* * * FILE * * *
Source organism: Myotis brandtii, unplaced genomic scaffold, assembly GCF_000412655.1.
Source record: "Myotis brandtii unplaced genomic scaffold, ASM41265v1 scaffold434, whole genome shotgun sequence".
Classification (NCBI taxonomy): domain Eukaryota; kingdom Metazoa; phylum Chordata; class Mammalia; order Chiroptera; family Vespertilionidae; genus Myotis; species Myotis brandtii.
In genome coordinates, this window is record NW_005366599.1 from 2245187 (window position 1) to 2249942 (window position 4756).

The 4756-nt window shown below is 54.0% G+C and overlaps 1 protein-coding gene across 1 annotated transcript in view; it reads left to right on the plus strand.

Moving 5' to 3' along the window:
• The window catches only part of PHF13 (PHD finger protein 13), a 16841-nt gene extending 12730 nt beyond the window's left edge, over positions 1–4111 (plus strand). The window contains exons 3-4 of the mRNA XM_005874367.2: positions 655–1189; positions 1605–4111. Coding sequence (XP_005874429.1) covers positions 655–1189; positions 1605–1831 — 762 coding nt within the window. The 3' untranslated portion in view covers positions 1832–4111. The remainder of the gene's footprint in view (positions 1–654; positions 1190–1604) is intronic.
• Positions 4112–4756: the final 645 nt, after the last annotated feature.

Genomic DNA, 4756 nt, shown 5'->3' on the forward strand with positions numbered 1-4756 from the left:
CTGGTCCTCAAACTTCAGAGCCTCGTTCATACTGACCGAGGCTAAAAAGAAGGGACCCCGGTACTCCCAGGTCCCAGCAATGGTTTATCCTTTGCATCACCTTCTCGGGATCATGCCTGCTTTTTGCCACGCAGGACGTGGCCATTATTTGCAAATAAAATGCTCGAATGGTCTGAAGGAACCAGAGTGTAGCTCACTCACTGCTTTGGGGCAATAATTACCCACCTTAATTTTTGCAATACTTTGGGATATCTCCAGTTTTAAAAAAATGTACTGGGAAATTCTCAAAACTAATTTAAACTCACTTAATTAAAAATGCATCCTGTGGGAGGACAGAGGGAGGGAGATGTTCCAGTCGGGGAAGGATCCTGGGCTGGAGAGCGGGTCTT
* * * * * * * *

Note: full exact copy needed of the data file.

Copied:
Source organism: Myotis brandtii, unplaced genomic scaffold, assembly GCF_000412655.1.
Source record: "Myotis brandtii unplaced genomic scaffold, ASM41265v1 scaffold434, whole genome shotgun sequence".
Classification (NCBI taxonomy): domain Eukaryota; kingdom Metazoa; phylum Chordata; class Mammalia; order Chiroptera; family Vespertilionidae; genus Myotis; species Myotis brandtii.
In genome coordinates, this window is record NW_005366599.1 from 2245187 (window position 1) to 2249942 (window position 4756).

The 4756-nt window shown below is 54.0% G+C and overlaps 1 protein-coding gene across 1 annotated transcript in view; it reads left to right on the plus strand.

Moving 5' to 3' along the window:
• The window catches only part of PHF13 (PHD finger protein 13), a 16841-nt gene extending 12730 nt beyond the window's left edge, over positions 1–4111 (plus strand). The window contains exons 3-4 of the mRNA XM_005874367.2: positions 655–1189; positions 1605–4111. Coding sequence (XP_005874429.1) covers positions 655–1189; positions 1605–1831 — 762 coding nt within the window. The 3' untranslated portion in view covers positions 1832–4111. The remainder of the gene's footprint in view (positions 1–654; positions 1190–1604) is intronic.
• Positions 4112–4756: the final 645 nt, after the last annotated feature.

Genomic DNA, 4756 nt, shown 5'->3' on the forward strand with positions numbered 1-4756 from the left:
CTGGTCCTCAAACTTCAGAGCCTCGTTCATACTGACCGAGGCTAAAAAGAAGGGACCCCGGTACTCCCAGGTCCCAGCAATGGTTTATCCTTTGCATCACCTTCTCGGGATCATGCCTGCTTTTTGCCACGCAGGACGTGGCCATTATTTGCAAATAAAATGCTCGAATGGTCTGAAGGAACCAGAGTGTAGCTCACTCACTGCTTTGGGGCAATAATTACCCACCTTAATTTTTGCAATACTTTGGGATATCTCCAGTTTTAAAAAAATGTACTGGGAAATTCTCAAAACTAATTTAAACTCACTTAATTAAAAATGCATCCTGTGGGAGGACAGAGGGAGGGAGATGTTCCAGTCGGGGAAGGATCCTGGGCTGGAGAGCGGGTCTT